Carrie Marill is a meticulous artist, sophisticated and considered in her techniques and also in the concepts that underpin each of her artworks and series. Drawing on a broad variety of inspirations, her paintings investigate the definition of ‘high’ Modern art in relationship to craft and folk art; the intricacy of textile compositions in Asian fabrics, American quilts and Native American cultures, images and forms from nature, 18th century European landscapes, Persian miniatures and Japanese screen painting, the rigor of abstraction and hard edged painting, Modernism’s knee-jerk aversion to the idea of decoration, and the elemental pleasures of color and shape. As the artist has remarked: “pattern is an inherent part of my artistic practice, it triggers the creation of new work.”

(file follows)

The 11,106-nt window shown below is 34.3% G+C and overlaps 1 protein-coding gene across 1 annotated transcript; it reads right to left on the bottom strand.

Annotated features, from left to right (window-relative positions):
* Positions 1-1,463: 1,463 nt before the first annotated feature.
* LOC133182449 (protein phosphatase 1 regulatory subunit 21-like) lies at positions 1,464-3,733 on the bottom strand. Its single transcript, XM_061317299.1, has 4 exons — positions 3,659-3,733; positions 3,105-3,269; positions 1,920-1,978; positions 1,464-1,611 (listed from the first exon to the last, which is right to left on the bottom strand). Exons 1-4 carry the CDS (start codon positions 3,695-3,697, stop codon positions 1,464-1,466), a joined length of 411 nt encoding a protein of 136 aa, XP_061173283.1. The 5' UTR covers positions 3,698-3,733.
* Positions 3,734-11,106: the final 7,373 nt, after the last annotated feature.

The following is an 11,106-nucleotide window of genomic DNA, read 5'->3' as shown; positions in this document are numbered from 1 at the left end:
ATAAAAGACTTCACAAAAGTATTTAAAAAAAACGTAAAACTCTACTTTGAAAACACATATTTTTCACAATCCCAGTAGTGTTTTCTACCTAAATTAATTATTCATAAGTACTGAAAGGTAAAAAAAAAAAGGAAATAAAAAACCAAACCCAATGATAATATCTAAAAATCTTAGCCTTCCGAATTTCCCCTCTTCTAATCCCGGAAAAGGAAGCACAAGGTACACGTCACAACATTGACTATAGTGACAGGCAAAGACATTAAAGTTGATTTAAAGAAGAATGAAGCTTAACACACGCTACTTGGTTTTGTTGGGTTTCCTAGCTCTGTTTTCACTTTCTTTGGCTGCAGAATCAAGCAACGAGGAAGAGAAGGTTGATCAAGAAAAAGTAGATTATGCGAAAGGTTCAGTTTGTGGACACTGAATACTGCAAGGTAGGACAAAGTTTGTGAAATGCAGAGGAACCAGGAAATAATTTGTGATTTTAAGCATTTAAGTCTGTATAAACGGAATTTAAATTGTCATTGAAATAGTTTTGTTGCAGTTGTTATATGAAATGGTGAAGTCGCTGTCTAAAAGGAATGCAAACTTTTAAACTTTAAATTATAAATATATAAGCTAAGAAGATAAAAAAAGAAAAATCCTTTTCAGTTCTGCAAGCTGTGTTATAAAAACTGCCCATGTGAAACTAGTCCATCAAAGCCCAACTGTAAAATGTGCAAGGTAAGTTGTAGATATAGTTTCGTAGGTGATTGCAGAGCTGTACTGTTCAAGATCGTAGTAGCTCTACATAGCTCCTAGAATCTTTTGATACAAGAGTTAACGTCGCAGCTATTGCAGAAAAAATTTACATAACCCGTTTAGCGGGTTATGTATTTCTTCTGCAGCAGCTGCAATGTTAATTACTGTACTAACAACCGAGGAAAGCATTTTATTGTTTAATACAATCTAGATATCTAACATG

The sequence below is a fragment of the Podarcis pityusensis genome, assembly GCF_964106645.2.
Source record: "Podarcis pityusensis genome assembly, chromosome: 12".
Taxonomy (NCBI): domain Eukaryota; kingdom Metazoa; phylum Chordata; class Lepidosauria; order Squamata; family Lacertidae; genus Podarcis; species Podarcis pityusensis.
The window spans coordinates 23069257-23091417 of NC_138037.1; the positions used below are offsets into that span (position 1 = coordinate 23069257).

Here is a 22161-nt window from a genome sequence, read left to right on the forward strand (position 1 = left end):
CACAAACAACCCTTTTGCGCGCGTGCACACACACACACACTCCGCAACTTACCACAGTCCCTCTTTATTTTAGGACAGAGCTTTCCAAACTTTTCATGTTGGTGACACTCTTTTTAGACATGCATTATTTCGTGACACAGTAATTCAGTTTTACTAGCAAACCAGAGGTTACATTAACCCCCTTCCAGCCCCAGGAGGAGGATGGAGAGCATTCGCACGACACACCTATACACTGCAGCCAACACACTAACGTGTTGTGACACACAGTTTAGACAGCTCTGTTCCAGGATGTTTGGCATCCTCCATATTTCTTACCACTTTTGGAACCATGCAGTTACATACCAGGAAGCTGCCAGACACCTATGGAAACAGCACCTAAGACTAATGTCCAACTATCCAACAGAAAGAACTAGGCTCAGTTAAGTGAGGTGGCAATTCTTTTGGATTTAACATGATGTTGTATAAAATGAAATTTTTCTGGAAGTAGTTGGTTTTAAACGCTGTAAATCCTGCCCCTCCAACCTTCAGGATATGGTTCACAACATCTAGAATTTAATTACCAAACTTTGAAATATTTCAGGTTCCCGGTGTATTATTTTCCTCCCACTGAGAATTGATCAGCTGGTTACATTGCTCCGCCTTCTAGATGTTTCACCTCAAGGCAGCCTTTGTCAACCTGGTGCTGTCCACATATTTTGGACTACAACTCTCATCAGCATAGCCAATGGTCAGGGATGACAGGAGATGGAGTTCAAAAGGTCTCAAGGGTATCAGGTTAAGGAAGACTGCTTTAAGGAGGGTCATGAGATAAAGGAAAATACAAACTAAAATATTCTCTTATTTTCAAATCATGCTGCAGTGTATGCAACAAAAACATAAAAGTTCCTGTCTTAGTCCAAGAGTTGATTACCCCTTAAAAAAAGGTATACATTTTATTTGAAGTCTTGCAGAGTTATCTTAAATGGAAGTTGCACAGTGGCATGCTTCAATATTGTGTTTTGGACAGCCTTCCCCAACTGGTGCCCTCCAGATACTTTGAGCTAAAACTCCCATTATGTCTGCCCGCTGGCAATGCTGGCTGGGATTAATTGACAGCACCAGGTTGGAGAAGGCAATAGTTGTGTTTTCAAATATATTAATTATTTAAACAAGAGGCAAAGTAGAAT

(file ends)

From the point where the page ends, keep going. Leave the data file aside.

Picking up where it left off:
Painting on raw linen canvas as well as shaped supports, Marill pushes the interplay of formalist elements of line and shape as well as the loose boundary between painting and sculpture. Her knowing and playful work questions the triumphs and shortcomings of recent art history in an attempt to find new forms and meanings.
Marill has an MFA from Cornell University and BA in painting from San Francisco State University. Her work is shown nationally and has been reviewed in New American Paintings, Wired Magazine, The Wall Street Journal, Modern Painters, LA weekly and the LA Times.